The Royals on Wednesday cleared space for pitchers Danny Duffy and Luke Hochevar on their 25-man roster by optioning pitchers Wade Davis and Louis Coleman to High-A Wilmington.
The decision to send Davis and Coleman to Wilmington represents a pragmatic procedural move designed to enable both players to return as soon as possible to the big-league club.
“We sent them there in order to get them back on (Tuesday),” manager Ned Yost acknowledged. “Wade is going to go to the pen. We’ll let him get two innings under his belt to get re-acclimated to relieving.
“He’ll throw one two-inning stint on Saturday and then be back and ready to go for us on (Tuesday). Louis Coleman is going to throw an inning (on Thursday) and an inning on Saturday, and then be ready to be back.”
Players optioned to the minors typically must remain there for 10 days, but that doesn’t apply if their minor-league club completes its season.
Wilmington will conclude its regular season Monday and is on the verge of elimination from possible postseason play. Barring that miracle, Davis and Coleman will each return for Tuesday’s game against Seattle.
Class AAA Omaha and Class AA Northwest Arkansas also conclude their regular seasons Monday but both remain alive in the postseason hunt.
“With Louis Coleman, it was a tough choice between him and Will Smith,” Yost said, “We wanted two lefties (in the bullpen). That benefits us more when we go to Toronto.”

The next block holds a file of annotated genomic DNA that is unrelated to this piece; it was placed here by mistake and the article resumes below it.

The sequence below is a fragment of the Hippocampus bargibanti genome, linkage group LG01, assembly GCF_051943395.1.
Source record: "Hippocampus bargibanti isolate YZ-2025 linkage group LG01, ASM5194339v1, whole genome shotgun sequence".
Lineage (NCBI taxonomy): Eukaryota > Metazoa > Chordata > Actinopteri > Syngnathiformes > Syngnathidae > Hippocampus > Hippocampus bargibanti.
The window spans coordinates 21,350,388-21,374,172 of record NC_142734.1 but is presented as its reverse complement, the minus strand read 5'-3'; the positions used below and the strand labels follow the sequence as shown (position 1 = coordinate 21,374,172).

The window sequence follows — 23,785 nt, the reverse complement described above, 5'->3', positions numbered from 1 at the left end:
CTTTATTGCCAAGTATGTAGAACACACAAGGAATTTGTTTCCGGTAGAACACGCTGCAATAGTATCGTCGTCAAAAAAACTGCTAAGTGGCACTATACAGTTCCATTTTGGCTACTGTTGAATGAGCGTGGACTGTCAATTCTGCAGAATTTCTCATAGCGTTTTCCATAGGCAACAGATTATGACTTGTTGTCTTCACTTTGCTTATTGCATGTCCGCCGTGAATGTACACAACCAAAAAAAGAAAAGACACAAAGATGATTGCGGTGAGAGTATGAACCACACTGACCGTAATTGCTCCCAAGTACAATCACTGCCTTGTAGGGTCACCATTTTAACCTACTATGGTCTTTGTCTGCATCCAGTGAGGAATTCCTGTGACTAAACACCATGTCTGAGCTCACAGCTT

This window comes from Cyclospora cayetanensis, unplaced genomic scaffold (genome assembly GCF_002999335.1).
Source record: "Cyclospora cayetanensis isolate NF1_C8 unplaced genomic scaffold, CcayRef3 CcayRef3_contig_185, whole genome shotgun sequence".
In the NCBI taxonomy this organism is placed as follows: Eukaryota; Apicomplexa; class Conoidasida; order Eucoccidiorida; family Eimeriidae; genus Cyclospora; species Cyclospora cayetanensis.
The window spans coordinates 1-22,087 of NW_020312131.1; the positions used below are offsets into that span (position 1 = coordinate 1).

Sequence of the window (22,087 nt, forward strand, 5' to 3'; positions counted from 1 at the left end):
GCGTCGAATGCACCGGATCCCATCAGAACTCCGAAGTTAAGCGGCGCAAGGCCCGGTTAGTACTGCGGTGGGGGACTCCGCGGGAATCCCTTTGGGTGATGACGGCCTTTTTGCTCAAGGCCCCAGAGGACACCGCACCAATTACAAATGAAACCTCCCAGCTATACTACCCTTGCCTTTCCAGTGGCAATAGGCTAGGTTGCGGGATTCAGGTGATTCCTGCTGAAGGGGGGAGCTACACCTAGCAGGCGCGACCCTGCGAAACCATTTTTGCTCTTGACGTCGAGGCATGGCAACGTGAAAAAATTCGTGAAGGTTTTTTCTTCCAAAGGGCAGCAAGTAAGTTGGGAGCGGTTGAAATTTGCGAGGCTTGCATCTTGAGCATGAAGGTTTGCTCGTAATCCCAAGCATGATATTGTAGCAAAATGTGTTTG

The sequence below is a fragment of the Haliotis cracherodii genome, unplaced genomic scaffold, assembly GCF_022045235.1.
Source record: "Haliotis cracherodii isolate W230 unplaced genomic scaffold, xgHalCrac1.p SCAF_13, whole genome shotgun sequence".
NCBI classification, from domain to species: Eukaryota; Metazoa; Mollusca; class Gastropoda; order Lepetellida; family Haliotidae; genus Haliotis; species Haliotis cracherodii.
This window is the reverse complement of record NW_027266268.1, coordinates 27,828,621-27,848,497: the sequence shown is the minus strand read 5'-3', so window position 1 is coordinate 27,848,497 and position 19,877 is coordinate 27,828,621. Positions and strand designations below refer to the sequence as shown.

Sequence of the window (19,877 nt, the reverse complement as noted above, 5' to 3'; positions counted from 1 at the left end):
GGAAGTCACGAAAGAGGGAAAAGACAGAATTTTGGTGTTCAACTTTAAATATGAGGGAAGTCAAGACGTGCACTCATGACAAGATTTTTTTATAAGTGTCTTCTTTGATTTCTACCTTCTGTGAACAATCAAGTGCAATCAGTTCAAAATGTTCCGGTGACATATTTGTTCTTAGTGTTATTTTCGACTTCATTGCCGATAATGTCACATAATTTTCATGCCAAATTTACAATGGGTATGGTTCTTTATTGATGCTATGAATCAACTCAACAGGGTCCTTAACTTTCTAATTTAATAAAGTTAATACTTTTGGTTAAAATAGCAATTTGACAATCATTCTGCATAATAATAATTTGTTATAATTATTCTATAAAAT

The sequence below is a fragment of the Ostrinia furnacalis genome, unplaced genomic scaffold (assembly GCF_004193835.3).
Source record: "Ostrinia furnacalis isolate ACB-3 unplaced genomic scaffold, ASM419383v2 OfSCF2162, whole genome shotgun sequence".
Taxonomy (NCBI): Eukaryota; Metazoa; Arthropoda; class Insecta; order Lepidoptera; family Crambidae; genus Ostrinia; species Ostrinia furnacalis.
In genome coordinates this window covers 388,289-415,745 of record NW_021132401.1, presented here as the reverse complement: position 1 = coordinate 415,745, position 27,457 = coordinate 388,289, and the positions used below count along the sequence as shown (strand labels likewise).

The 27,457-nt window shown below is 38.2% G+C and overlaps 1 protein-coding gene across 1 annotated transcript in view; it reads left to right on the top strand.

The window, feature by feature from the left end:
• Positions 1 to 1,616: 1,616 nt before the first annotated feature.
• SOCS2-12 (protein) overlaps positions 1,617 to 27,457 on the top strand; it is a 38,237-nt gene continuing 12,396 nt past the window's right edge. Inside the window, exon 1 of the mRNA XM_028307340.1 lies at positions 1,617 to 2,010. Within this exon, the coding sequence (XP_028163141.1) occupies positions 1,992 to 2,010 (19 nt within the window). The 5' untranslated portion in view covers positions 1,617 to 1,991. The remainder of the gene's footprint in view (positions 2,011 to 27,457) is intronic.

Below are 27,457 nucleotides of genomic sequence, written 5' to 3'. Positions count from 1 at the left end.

The Royals recalled Duffy from Omaha to replace an inconsistent Davis in their rotation for Wednesday’s game against the Twins at Target Field. Hochevar returned to active duty after three days of paternity leave.
Rules permit clubs to expand their rosters from 25 players to a maximum of 40 on Sept. 1 (Sunday), but the rules governing the recall of players optioned to the minors remain in effect.
Yost said the Royals are likely to make additions before Sunday’s series finale at Toronto. He cited a third catcher, to join Salvy Perez and George Kottaras, as one priority.
Third baseman Mike Moustakas returned to the bench for Wednesday’s game after missing the series opener Tuesday while battling strep throat in addition to continuing to nurse a strained left calf muscle.
“I’m able to walk around,” he said. “I could definitely play if they needed me. I don’t think I could have gone (Tuesday). I was barely able to move (Tuesday).”
Moustakas isn’t likely to start in Thursday’s series finale against the Twins, when temperatures are expected to reach the mid-90s, but he could return to the lineup for Friday’s series opener in Toronto.
“They’ve got an excessive heat warning (in Minneapolis),” Yost said. “I don’t want to set him back.”
Moustakas said he hadn’t slept in four days. He began experiencing symptoms during Sunday’s victory over Washington but said his condition deteriorated in Monday’s victory over Tampa Bay.
“On Monday, I wasn’t feeling good at all,” said Moustakas, who exited after the sixth inning. “I don’t think (Yost) knew I was that sick. He pulled me because of my calf. But I ended up being really sick.”
Moustakas remained in his hotel room Tuesday until near game time, when he went to Target Field for further evaluation and treatment.
“I left in seventh or eighth inning,” he said. “They didn’t want me to see any of the guys. They were making me stay away from everybody.”
Maxwell: X-rays negative
Outfielder Justin Maxwell underwent precaution X-rays on his right hand after getting hit by a pitch from Twins reliever Anthony Swarzak in the ninth inning.
The results show no broken bones, which left Maxwell with a smile.